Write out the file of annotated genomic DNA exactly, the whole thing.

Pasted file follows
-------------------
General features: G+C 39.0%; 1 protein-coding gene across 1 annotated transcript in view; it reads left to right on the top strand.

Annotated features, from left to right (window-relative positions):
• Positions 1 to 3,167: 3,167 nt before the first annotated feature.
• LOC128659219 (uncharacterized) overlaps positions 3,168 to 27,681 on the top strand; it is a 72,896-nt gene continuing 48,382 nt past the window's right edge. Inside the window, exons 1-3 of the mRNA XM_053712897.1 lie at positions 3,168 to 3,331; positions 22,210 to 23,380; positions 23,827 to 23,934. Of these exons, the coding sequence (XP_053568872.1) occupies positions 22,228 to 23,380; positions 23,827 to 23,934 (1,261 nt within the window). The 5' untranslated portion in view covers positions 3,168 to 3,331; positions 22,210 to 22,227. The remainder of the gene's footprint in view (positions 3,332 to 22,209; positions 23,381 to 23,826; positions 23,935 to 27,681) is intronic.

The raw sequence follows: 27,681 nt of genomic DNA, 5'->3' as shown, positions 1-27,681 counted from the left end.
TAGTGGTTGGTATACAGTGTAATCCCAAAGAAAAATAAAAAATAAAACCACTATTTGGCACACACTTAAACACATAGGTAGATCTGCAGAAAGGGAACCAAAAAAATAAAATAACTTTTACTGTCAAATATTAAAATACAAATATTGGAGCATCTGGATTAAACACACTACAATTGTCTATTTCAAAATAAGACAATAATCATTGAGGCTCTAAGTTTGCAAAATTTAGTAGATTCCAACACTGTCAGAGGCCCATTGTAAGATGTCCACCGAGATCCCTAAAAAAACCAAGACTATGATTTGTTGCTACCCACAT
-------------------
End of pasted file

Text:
General features: G+C 39.0%; 1 protein-coding gene across 1 annotated transcript in view; it reads left to right on the top strand.

Annotated features, from left to right (window-relative positions):
• Positions 1 to 3,167: 3,167 nt before the first annotated feature.
• LOC128659219 (uncharacterized) overlaps positions 3,168 to 27,681 on the top strand; it is a 72,896-nt gene continuing 48,382 nt past the window's right edge. Inside the window, exons 1-3 of the mRNA XM_053712897.1 lie at positions 3,168 to 3,331; positions 22,210 to 23,380; positions 23,827 to 23,934. Of these exons, the coding sequence (XP_053568872.1) occupies positions 22,228 to 23,380; positions 23,827 to 23,934 (1,261 nt within the window). The 5' untranslated portion in view covers positions 3,168 to 3,331; positions 22,210 to 22,227. The remainder of the gene's footprint in view (positions 3,332 to 22,209; positions 23,381 to 23,826; positions 23,935 to 27,681) is intronic.

The raw sequence follows: 27,681 nt of genomic DNA, 5'->3' as shown, positions 1-27,681 counted from the left end.
TAGTGGTTGGTATACAGTGTAATCCCAAAGAAAAATAAAAAATAAAACCACTATTTGGCACACACTTAAACACATAGGTAGATCTGCAGAAAGGGAACCAAAAAAATAAAATAACTTTTACTGTCAAATATTAAAATACAAATATTGGAGCATCTGGATTAAACACACTACAATTGTCTATTTCAAAATAAGACAATAATCATTGAGGCTCTAAGTTTGCAAAATTTAGTAGATTCCAACACTGTCAGAGGCCCATTGTAAGATGTCCACCGAGATCCCTAAAAAAACCAAGACTATGATTTGTTGCTACCCACAT